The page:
He joined the Inns of Court Officer Training Corps in October 1915 and was stationed at Bristol. In July 1916 he was commissioned 2nd Lieutenant in the 7th Battalion Worcestershire Regiment.
He was taken prisoner by the Germans in Flanders in August 1917 and spent the rest of the war at Holzminden POW camp in Lower Saxony.
As a prisoner Whale was able to practice his art and the exhibition at Dudley Museum features several of the cartoons he drew of life at Holzminden.
It was while at the camp that Whale had his first taste of theatre. The prisoners staged plays and Whale became involved in acting, writing, set-designing and directing, and he discovered he had a real flare for the work.
When he was released from Holzminden in December 1918 he went to Birmingham and tried to establish himself as a cartoonist. Meeting with little success he embarked on a career in the theatre, working for actor-manager Nigel Playfair as an actor, set designer and stage manager.
In 1922 Whale met the painter and theatrical costume and stage designer Doris Zinkeisen. The pair were a couple for the next two years and briefly became engaged in 1924, despite Whale being openly homosexual.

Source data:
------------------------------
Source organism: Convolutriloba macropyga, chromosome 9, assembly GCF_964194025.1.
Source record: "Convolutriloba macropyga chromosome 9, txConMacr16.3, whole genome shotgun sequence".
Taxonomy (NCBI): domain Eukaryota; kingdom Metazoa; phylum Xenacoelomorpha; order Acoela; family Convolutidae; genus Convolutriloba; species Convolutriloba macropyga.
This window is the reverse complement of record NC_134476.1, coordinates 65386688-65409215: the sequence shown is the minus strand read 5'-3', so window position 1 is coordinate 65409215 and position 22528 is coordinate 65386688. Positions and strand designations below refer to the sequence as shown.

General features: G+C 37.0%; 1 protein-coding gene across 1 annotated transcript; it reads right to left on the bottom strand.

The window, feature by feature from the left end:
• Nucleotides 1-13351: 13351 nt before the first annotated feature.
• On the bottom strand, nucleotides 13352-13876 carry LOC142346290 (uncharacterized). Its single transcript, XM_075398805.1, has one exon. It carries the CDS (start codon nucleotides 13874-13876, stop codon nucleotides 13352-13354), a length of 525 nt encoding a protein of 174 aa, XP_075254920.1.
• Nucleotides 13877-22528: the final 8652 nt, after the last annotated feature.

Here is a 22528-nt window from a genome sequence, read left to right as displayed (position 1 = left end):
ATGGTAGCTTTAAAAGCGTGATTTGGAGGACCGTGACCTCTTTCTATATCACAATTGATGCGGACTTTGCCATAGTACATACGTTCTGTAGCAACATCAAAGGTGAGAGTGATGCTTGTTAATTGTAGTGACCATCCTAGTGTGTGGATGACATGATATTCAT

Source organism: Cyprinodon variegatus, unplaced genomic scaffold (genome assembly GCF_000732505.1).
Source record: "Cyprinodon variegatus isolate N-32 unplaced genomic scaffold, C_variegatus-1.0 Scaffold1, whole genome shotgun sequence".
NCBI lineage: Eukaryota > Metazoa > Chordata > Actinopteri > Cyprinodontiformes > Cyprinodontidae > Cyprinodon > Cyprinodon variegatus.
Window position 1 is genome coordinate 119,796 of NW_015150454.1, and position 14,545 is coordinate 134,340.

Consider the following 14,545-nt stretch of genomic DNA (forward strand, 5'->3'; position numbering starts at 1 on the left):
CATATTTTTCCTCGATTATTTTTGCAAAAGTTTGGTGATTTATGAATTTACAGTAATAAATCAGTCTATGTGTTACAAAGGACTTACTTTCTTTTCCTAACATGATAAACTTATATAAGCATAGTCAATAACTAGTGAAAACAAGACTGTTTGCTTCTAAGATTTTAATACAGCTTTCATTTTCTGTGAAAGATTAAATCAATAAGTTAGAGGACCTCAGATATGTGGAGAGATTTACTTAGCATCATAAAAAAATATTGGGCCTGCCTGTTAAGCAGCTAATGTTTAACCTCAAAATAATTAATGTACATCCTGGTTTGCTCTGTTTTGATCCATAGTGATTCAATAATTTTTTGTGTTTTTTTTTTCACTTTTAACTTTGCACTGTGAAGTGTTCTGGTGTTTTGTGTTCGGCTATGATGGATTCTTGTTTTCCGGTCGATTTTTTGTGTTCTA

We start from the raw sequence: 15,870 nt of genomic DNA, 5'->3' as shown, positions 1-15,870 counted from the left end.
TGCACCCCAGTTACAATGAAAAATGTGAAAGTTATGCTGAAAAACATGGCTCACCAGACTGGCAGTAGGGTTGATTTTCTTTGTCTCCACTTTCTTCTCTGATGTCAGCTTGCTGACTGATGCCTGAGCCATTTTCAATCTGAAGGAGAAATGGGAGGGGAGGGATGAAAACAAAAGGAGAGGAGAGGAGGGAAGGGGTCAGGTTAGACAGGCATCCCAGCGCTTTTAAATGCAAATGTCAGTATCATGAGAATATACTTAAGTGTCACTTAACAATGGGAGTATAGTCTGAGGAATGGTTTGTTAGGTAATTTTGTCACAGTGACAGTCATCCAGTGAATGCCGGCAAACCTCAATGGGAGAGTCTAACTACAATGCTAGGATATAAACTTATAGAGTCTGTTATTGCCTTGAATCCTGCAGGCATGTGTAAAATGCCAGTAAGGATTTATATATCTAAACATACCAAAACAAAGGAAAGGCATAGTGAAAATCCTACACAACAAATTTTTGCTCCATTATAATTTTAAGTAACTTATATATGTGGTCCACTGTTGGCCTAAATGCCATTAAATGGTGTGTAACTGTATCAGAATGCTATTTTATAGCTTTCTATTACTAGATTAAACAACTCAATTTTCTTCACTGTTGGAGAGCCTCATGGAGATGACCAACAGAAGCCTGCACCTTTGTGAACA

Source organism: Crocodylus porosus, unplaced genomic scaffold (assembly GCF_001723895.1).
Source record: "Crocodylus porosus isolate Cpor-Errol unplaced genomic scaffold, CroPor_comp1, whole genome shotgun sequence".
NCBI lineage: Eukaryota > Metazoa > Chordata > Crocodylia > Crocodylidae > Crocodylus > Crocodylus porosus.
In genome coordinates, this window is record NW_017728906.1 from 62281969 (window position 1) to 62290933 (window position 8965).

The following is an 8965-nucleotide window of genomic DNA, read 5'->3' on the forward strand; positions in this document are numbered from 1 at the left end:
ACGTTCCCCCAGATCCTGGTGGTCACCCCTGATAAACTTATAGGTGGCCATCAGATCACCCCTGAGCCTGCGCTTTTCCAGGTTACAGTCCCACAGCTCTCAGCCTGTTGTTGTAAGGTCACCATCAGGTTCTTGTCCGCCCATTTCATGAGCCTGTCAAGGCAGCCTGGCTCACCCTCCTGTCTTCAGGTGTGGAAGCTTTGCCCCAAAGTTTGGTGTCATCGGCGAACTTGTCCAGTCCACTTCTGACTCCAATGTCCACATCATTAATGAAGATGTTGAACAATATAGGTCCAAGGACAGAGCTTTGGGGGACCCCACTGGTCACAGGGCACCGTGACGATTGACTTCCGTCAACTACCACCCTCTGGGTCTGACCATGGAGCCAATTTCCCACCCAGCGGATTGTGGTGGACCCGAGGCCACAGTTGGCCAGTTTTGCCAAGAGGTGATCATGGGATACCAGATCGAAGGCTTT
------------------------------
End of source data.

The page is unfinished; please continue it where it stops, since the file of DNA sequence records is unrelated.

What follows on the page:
In 1928 Whale directed two private performances of R.C. Sherriff’s play Journey’s End, one of the most acclaimed plays of the 20th century, with Laurence Olivier and Maurice Evans in the lead roles. In January 1929 the production transferred to the West End with Colin Clive replacing Olivier. The production was a great success, running for two years, and in March 1929 Whale directed the play in New York.
This success brought Whale to the attention of the Hollywood film producers, at an important moment in film history, when the talkies were beginning to take off.
Whale’s first Hollywood job was in 1929 as “dialogue director” on Paramount Pictures’ The Love Doctor. He then directed the dialogue sequences in Howard Hughes’ 1930 picture Hell’s Angels.